South Eastern Division Newsletter

Welcome to the South Eastern Division Newsletter. Our Newsletter Editorial Team welcomes submissions, articles, letters, responses and any other comments.

We aim to publish our eNewsletter twice a year; in spring and autumn.

You can contact us via the Division Manager, Karen Morgan if you have any questions.

Contributing to the eNewsletter

The South Eastern Division editorial team encourages submissions from anyone. We will consider any article that may be of interest to our readers in the RCPsych South Eastern Division. This includes submissions from service users, carers, students, clinicians, psychologists, occupational therapists, physiotherapists, social workers, and members of the wider multidisciplinary workforce.


The South Eastern Division is committed to representing the diverse workforce of the RCPsych South Eastern Division. Regardless of article topic, we encourage authors to consider diverse perspectives and issues of equality within their writing. We seek to reduce barriers to publication for International Medical Graduates and we will, where appropriate and if requested, offer additional assistance in developing articles from authors for whom English is not their primary language.

We are now accepting articles for the Autumn edition of the South Eastern Division Newsletter.

The theme for this edition is Inequalities in Mental Health.

Addressing health inequalities has been a priority in mental health for years.  In light of the COVID-19 pandemic, it has become more important than ever.  The virus and its social and economic impact are disproportionately impacting specific groups, including black, Asian and minority ethnic (BAME) communities.  While government investigates the cause of this, we need to be committed to supporting local health systems to better address inequalities in access, experience and outcomes of mental healthcare.

Furthermore, the Black Lives Matter movement has brought racial inequality to the forefront of everyone’s minds, globally, and its momentum gives us the opportunity to challenge past and ongoing injustices and drive forward with greater pace and conviction.

There is no doubt that as a sector we need to do more to better protect and support our staff and patients from BAME backgrounds, and we fully believe that the NHS should be a leader in the fight against inequalities. We need to do all in our power to make sure we continue to advance equalities within mental health service delivery. 

Tackling inequalities, especially racism, is vital, emotive and challenging. It requires leaders, organisations and individuals to understand their own biases, beliefs and behaviours. It requires every component of the systems we operate within to acknowledge the stark reality of inequality. We will only tackle inequalities by understanding people’s experience of them and acting to change.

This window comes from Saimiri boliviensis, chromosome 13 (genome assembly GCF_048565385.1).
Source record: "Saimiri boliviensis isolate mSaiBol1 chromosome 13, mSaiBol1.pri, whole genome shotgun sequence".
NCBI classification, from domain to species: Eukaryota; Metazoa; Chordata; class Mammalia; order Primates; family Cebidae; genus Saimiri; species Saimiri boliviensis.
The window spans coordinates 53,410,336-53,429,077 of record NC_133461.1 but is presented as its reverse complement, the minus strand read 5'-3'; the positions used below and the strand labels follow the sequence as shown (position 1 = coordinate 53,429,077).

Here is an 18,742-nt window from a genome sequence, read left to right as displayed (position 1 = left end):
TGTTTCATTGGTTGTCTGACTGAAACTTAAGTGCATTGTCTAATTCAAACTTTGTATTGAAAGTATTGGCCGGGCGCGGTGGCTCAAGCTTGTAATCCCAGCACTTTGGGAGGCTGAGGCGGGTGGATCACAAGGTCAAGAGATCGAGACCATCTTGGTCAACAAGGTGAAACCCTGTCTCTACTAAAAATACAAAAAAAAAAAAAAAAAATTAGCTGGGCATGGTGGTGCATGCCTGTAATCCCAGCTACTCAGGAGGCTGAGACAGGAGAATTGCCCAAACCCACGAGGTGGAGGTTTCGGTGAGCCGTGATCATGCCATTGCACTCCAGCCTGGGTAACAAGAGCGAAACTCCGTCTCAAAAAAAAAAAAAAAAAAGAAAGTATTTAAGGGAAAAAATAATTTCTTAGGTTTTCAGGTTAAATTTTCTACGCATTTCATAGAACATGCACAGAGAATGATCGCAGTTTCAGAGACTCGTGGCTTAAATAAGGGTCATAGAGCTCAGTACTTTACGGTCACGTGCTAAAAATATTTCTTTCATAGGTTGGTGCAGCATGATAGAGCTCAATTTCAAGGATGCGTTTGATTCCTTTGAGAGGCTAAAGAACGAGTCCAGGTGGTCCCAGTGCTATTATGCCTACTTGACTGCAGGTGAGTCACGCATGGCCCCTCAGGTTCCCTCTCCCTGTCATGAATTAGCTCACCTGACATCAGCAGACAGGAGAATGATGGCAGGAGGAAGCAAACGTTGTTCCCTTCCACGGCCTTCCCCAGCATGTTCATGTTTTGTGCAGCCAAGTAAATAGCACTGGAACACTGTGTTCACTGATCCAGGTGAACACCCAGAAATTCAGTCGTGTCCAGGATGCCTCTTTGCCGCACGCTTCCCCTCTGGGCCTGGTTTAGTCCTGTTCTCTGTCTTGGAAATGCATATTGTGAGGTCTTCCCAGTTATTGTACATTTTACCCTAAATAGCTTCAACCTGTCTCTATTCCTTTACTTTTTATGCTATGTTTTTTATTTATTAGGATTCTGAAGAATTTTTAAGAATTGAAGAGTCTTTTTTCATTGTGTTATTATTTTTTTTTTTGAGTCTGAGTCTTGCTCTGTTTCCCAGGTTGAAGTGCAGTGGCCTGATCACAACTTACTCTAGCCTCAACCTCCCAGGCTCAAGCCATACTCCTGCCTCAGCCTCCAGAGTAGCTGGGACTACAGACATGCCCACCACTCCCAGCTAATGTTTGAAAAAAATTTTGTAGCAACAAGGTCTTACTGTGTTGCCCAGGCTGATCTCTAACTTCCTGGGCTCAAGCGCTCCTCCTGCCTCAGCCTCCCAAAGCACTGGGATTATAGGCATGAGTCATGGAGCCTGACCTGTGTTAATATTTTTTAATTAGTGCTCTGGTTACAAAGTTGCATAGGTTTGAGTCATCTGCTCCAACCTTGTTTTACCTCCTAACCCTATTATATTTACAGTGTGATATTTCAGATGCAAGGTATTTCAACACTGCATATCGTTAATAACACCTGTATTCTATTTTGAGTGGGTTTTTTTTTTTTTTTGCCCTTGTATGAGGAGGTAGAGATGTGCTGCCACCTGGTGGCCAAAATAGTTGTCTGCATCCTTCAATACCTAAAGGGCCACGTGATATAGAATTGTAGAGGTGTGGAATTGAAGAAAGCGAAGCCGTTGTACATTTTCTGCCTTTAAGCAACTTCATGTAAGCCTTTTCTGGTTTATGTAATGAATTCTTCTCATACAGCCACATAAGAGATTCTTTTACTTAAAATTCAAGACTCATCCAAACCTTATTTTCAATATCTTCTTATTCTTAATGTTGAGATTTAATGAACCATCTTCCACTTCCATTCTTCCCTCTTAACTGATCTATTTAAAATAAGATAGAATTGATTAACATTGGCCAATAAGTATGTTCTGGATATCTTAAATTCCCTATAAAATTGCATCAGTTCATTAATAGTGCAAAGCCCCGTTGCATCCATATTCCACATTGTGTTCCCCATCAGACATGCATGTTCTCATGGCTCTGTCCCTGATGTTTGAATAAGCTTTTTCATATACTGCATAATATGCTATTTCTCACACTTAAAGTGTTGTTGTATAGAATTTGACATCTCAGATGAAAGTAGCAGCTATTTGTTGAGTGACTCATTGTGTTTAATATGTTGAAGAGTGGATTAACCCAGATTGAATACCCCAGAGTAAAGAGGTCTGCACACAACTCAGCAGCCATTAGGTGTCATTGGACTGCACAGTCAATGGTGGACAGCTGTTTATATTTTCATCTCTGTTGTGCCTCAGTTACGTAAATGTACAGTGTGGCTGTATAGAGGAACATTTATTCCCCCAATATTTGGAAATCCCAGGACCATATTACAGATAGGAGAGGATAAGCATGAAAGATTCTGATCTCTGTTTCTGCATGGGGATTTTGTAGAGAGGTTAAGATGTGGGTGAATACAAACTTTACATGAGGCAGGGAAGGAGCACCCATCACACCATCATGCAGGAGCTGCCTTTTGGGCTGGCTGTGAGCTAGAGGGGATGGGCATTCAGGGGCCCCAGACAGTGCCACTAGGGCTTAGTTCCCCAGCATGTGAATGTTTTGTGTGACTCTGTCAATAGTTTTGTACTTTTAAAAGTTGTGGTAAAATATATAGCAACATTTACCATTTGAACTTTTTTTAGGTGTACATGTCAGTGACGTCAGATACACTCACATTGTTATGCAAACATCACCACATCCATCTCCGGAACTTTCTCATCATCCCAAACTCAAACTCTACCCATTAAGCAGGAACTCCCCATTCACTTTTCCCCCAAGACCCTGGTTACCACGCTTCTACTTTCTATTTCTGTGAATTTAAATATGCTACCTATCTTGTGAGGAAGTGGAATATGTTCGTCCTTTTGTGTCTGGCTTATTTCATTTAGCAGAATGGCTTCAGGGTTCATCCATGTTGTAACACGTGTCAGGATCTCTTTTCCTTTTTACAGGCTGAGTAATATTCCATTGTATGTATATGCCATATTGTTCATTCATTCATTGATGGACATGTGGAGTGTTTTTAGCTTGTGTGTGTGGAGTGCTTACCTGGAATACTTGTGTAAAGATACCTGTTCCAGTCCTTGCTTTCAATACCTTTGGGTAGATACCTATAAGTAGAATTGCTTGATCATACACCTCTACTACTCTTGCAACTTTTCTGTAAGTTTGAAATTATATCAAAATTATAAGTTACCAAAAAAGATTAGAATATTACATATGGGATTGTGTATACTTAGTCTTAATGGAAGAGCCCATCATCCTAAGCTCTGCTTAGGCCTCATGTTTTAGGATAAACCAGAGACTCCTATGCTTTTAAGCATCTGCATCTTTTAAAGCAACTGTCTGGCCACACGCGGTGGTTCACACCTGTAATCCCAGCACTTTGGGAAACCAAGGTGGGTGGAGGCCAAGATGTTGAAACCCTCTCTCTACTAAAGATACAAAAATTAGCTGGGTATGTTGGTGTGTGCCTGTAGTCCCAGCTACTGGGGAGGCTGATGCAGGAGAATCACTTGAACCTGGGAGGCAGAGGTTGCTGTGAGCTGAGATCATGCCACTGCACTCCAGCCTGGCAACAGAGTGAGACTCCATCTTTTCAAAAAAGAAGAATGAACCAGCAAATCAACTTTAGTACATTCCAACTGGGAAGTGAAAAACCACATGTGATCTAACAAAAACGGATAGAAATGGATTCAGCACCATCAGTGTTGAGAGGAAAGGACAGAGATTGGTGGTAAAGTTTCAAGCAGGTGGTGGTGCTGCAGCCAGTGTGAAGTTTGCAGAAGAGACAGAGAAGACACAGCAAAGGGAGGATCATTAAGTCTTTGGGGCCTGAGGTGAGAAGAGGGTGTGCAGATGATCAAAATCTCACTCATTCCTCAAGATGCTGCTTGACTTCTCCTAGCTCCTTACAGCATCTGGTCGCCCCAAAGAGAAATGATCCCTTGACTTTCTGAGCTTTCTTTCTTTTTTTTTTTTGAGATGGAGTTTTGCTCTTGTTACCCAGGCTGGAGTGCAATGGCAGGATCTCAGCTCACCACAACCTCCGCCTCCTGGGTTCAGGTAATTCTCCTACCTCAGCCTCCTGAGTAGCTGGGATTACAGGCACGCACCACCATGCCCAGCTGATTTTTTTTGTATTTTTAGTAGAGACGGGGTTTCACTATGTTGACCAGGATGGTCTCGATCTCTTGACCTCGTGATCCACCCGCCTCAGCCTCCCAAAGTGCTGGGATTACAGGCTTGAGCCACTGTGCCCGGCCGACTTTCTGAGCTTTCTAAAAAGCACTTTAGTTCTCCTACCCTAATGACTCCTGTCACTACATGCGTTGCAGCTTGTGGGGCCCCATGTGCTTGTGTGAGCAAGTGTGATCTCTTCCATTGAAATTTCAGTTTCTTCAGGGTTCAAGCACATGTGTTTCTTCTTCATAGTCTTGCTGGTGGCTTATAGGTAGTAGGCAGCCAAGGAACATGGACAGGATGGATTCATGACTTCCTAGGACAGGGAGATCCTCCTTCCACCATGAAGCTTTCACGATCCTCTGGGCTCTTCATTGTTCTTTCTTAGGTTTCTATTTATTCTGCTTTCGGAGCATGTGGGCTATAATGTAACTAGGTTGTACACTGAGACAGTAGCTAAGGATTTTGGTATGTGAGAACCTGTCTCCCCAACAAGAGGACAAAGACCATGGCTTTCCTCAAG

What has been your experience?  What is your organisation doing to tackle Mental Health inequalities? What are the key objectives to achieve equality backed by research?  We would love to hear from you. 

We welcome your contribution to this theme and as always, we also have the following features to which you can contribute articles:

  • Conference Watch – conferences you have attended related to psychiatry
  • Culture Vulture – articles relating to your insights, interpretations and observations of relevant popular culture, the arts and theatre in the capital related to psychiatry
  • Facetime – an interview with someone in the world of London psychiatry – professional or service user, local hero, or London icon
  • What is happening in your region – Let us know what is going on in your local Trust or service. We accept articles on service improvement, diversity initiatives, sustainability initiatives, areas for improvement, reasons to celebrate, and stories from the workplace. Essentially, anything that relates to your area of work that would be of interest to the London Division. Articles must be in a non-academic, narrative style, in keeping with the magazine style of the newsletter. These should be from a personal perspective and reflect personal experience/opinion. Please do not submit case studies or articles containing identifying service user information.

Details for submissions

All article submissions must use the newsletter template and save the file as:

'Your full name_Autumn Edition 2023'

Maximum word count and article guidelines:

  • 500-1000 words for themed articles
  • 400-600 words for other non-themed articles
  • No more than five references should be included for each article.


Please submit your article via email to Karen Morgan by 30 October 2023.

Read more to receive further information regarding a career in psychiatry